I HAVE BEEN THE CEO of Life & Specialty Ventures (LSV) since its inception in 2005 as a two-partner joint venture. As I reflect on my last ten years in the role – which included the addition of four more owners, growth into new products and geographies, shifting market dynamics, and changes in the needs of my owners – it strikes me that some things I have learned along the way might benefit others taking on the role of the joint venture CEO.


In my experience, being a good partner to the JV’s owners is paramount to
success as a JV CEO. That partnership starts with a deep appreciation for
why the owners formed the venture in the first place, and an understanding
that the venture fundamentally exists to deliver specific financial and
strategic benefits to the owner companies. For example, our JV was formed
to focus on ancillary insurance products that complemented our parent
companies’ core health insurance offerings. While the owners were
ultimately looking for a financial return on the business, their initial goal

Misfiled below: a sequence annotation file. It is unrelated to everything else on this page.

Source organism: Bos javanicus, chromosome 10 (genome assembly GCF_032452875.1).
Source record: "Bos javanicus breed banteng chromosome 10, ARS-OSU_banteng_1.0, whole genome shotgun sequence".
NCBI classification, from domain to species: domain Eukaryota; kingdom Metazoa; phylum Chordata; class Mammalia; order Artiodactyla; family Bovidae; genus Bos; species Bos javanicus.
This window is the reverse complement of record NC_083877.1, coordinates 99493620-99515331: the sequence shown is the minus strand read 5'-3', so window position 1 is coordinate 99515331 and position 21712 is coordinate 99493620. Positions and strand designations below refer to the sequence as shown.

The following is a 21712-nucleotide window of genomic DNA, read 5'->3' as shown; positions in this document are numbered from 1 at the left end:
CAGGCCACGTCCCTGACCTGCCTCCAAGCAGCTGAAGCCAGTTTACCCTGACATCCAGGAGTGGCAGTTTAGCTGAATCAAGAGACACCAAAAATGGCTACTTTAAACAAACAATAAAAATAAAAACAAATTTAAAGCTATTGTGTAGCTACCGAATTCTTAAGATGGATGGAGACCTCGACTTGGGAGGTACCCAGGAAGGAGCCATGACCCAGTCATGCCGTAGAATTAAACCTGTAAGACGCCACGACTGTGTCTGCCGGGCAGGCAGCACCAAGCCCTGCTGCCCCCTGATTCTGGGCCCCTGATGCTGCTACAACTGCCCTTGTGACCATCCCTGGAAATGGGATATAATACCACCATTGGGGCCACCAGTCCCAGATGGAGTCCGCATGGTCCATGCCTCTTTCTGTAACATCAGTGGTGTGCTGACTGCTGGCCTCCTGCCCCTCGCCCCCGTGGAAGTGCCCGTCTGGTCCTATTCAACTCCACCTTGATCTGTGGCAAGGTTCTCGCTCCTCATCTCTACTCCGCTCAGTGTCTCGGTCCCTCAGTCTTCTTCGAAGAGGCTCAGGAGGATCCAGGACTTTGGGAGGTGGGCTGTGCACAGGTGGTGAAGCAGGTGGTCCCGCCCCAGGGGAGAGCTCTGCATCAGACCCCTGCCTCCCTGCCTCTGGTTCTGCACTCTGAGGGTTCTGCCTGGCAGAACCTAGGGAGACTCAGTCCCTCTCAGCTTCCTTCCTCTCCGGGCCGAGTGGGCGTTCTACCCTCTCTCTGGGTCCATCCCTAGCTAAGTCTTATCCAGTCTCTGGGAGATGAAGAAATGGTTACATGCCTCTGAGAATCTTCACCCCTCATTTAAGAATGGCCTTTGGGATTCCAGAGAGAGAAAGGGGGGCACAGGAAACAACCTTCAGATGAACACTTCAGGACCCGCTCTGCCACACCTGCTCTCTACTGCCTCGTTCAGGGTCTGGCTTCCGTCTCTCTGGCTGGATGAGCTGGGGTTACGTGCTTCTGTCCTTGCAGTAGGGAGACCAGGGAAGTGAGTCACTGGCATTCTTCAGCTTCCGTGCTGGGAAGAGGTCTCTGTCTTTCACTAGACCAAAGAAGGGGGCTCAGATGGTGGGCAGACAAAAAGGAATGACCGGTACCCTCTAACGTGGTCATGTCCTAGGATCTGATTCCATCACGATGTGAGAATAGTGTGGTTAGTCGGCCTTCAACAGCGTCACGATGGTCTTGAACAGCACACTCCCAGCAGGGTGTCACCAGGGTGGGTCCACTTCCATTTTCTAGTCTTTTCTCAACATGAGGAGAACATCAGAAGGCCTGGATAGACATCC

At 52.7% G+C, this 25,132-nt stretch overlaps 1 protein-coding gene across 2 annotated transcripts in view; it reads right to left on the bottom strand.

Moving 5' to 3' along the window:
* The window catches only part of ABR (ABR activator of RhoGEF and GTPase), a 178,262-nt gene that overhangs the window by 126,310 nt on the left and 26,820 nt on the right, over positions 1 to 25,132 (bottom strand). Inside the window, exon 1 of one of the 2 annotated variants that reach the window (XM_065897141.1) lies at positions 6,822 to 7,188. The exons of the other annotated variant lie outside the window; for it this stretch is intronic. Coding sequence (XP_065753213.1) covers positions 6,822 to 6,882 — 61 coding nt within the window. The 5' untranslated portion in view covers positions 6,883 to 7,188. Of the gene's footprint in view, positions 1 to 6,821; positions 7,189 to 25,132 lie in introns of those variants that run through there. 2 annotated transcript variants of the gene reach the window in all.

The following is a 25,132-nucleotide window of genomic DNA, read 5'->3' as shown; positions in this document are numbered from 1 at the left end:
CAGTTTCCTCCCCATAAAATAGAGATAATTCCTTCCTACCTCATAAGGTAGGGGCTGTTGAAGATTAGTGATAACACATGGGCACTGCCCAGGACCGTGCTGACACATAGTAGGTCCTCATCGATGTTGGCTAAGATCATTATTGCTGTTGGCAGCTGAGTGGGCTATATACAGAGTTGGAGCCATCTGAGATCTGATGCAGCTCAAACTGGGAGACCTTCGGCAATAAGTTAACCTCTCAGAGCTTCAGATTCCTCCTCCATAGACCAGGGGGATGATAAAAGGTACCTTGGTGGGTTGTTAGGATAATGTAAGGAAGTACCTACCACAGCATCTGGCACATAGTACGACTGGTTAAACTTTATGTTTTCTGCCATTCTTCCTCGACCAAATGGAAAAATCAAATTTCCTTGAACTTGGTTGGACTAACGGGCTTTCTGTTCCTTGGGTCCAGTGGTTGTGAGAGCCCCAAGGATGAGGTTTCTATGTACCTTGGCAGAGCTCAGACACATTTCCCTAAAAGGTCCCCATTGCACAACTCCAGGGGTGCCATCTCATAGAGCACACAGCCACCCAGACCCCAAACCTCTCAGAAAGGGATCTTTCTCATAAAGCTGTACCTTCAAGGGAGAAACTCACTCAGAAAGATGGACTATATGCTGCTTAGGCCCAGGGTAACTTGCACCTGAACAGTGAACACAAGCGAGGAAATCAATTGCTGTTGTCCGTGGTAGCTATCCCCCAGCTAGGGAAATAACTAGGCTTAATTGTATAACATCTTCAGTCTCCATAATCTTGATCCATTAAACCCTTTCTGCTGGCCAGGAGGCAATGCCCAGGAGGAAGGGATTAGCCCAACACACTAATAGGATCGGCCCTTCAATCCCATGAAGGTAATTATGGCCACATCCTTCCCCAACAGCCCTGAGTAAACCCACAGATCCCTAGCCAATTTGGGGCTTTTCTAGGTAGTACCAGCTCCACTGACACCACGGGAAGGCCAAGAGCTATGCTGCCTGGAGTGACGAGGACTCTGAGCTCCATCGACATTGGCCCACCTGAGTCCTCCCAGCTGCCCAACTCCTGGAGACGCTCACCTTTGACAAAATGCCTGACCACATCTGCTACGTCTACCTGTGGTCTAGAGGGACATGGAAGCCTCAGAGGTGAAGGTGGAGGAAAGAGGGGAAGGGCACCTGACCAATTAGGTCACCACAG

was more strategic: Improve the ancillary products business, and in so
doing, create valuable benefits, including higher penetration and retention
rates in their core health business.

I have found that having a clear strategy and value proposition for the JV to
present to the owners is a must. If I cannot succinctly explain my strategy
and reason for being, I quickly lose my Board, the owner companies, and my
own team. My Board members and owner companies want to know what the
JV is doing to make their business more successful. That will mean different
things to different owners, and to different JVs. The point here is that JV
CEOs need to know what it means and must be able to easily articulate it to
a range of audiences. (Download the full article by completing the short form to right).

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